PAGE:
Many parents and caregivers, trusting they are doing their best for preschoolers, unintentionally neglect one aspect of their health. This inattention often leads to a chronic disease that can affect a child’s ability to function in the world.
So what do 1 in 5 preschoolers have by age 5?
Chronic Dental Decay
Many parents might shake their head at this and say, “but they lose their baby teeth.” The often ignored fact is that the health of baby teeth will directly affect the health of the child’s permanent teeth. Their oral health is important at the youngest age, and parents do well to focus their efforts there.
Why is this so important? Well, the biggest reason is that dental decay is a chronic condition. It builds on itself if it isn’t stopped. This means that the teeth you can’t even see are under threat from what’s happening in a preschooler’s mouth.
This is why doctors and dentists warn against bottle rot. This condition occurs when a baby is allowed to use their bottle like a pacifier. Unless the liquid is water, the bottle’s contents are glueing themselves to the baby’s teeth and creating the unhealthy conditions that lead to plaque, cavities, and gum disease.
An even more common cause of childhood cavities is the reliance on sweets and junk food that is so prevalent in our society. Of course, you can control much of their diet, and the child will still have the dangers of dental disease.
To prevent this, the Centers for Disease Control has stated that fluoride varnish is proven to reduce cavities. This reduces baby teeth cavities by about one-third. That’s very promising.
Even more effective, dental sealants can prevent childhood cavities. According to the CDC, this treatment is even more successful. It works at the time to slow existing decay as well as to prevent new cavities, but it also proves 80 percent effective in minimizing future cavities, the kind in adult teeth that were caused in young childhood.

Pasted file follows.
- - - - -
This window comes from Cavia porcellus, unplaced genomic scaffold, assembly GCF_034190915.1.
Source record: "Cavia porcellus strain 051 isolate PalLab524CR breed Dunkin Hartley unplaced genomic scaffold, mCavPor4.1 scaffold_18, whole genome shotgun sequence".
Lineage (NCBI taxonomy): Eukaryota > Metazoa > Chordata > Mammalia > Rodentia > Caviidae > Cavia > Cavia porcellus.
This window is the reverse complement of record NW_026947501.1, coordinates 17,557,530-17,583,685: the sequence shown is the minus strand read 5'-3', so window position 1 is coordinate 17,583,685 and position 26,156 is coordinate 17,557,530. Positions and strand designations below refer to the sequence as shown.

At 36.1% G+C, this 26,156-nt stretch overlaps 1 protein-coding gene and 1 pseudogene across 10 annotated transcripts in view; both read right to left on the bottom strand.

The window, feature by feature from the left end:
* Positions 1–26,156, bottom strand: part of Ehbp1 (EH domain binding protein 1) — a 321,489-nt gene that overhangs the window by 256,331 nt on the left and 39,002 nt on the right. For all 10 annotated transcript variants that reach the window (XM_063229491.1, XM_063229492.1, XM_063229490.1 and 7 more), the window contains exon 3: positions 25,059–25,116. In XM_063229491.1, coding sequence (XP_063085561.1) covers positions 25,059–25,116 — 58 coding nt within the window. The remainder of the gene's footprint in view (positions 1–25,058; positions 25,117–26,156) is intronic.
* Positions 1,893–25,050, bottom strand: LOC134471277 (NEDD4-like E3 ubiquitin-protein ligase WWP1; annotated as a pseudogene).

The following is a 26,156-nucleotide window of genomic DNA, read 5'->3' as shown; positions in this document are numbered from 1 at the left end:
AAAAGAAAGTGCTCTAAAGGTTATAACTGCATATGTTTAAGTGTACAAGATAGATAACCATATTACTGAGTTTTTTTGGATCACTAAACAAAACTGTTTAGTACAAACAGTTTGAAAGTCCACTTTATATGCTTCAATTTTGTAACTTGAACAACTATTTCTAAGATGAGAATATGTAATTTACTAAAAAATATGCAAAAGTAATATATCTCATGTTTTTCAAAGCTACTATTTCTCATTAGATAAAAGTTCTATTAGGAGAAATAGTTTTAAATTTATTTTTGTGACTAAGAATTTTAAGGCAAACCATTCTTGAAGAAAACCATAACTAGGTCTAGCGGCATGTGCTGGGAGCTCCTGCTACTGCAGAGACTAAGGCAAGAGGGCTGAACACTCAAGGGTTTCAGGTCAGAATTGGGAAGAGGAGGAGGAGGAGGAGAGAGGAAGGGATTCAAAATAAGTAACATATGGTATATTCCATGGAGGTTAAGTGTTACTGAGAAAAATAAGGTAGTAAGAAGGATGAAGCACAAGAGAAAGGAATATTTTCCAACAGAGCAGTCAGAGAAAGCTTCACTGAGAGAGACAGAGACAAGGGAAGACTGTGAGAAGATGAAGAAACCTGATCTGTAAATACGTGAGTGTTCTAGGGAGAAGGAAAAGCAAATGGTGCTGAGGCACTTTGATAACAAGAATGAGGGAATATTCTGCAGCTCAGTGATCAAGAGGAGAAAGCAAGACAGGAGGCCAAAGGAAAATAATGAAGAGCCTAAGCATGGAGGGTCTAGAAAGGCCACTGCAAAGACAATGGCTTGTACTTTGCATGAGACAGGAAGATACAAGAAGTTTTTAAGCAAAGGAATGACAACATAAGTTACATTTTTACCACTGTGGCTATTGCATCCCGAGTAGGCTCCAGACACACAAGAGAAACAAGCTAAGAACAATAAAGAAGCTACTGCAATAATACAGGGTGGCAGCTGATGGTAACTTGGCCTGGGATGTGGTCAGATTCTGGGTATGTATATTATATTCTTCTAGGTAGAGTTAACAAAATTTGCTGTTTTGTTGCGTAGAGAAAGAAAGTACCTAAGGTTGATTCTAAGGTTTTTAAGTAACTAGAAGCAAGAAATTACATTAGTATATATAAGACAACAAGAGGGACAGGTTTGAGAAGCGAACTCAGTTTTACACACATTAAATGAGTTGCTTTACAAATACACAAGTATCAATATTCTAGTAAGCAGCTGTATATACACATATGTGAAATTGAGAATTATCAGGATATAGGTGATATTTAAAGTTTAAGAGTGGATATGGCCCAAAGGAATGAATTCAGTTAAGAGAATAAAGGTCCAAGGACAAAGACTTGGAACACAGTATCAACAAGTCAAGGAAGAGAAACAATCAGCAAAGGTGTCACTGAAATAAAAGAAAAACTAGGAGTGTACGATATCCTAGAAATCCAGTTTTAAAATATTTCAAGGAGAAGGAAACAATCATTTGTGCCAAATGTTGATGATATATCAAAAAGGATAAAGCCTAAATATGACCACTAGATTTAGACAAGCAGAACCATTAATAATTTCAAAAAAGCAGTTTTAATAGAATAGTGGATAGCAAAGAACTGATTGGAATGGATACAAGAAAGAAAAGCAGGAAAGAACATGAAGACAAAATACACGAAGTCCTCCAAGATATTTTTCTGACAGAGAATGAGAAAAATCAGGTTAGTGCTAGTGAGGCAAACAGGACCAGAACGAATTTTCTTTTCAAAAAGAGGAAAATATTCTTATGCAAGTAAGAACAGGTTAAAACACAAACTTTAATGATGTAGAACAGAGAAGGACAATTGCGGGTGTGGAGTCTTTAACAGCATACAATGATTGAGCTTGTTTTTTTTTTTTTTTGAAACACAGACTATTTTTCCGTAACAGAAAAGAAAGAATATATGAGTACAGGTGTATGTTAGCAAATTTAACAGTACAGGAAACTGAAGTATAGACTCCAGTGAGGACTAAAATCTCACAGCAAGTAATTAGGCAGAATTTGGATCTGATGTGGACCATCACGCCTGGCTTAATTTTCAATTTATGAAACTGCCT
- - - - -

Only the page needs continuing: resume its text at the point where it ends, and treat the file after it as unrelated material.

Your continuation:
All of this evidence points to taking preschoolers to the dentist at a young age. While it’s common to wait until a child is older, the American Association of Pediatric Dentists recommend bringing a baby at age one. They are backed up by the CDC and the American Dental Association.
Early treatments give the family dentist a chance to catch problems as they develop. Parents get important training in how to care for young teeth. Equally important, it allows the child to become accustomed to the dental process. Each time they return, there is a bit more done. This may reduce their dental anxiety, and it should help prevent the need for fillings.
If you read the studies about children with oral health problems, you see how important it really is. Dental problems at a young age discourage children from speaking and from eating properly. Pain and discomfort make it hard to learn. Missing school due to that pain is an even bigger problem.
On the most personal level, it is a nice thing to see that children are spared such uncomfortable things as shots and the dentist’s drill. It’s even nicer to know that cavities and other decay will have been prevented.
As people live longer, preventing early dental decay is becoming even more essential. If you want your preschooler to have their teeth at age 75, the effort starts right now.